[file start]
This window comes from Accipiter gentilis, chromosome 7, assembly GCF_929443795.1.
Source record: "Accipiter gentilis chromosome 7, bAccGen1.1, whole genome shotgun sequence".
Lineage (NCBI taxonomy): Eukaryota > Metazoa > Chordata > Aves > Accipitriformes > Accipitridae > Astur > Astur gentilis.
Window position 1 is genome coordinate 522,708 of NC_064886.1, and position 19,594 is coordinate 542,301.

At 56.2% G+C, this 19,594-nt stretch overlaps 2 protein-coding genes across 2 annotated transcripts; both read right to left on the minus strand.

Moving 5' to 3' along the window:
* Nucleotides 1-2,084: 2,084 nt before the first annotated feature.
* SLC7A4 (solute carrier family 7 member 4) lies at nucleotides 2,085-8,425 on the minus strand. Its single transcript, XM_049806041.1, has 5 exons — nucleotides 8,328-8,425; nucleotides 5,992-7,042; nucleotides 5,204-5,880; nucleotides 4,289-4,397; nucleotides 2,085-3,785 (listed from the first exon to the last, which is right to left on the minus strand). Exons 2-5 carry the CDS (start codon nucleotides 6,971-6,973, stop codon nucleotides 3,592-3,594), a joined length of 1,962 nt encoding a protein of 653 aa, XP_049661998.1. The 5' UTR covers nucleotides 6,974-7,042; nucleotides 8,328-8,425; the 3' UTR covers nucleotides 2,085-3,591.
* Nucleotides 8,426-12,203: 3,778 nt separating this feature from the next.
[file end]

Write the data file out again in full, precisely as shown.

This window comes from Accipiter gentilis, chromosome 7, assembly GCF_929443795.1.
Source record: "Accipiter gentilis chromosome 7, bAccGen1.1, whole genome shotgun sequence".
Lineage (NCBI taxonomy): Eukaryota > Metazoa > Chordata > Aves > Accipitriformes > Accipitridae > Astur > Astur gentilis.
Window position 1 is genome coordinate 522,708 of NC_064886.1, and position 19,594 is coordinate 542,301.

At 56.2% G+C, this 19,594-nt stretch overlaps 2 protein-coding genes across 2 annotated transcripts; both read right to left on the minus strand.

Moving 5' to 3' along the window:
* Nucleotides 1-2,084: 2,084 nt before the first annotated feature.
* SLC7A4 (solute carrier family 7 member 4) lies at nucleotides 2,085-8,425 on the minus strand. Its single transcript, XM_049806041.1, has 5 exons — nucleotides 8,328-8,425; nucleotides 5,992-7,042; nucleotides 5,204-5,880; nucleotides 4,289-4,397; nucleotides 2,085-3,785 (listed from the first exon to the last, which is right to left on the minus strand). Exons 2-5 carry the CDS (start codon nucleotides 6,971-6,973, stop codon nucleotides 3,592-3,594), a joined length of 1,962 nt encoding a protein of 653 aa, XP_049661998.1. The 5' UTR covers nucleotides 6,974-7,042; nucleotides 8,328-8,425; the 3' UTR covers nucleotides 2,085-3,591.
* Nucleotides 8,426-12,203: 3,778 nt separating this feature from the next.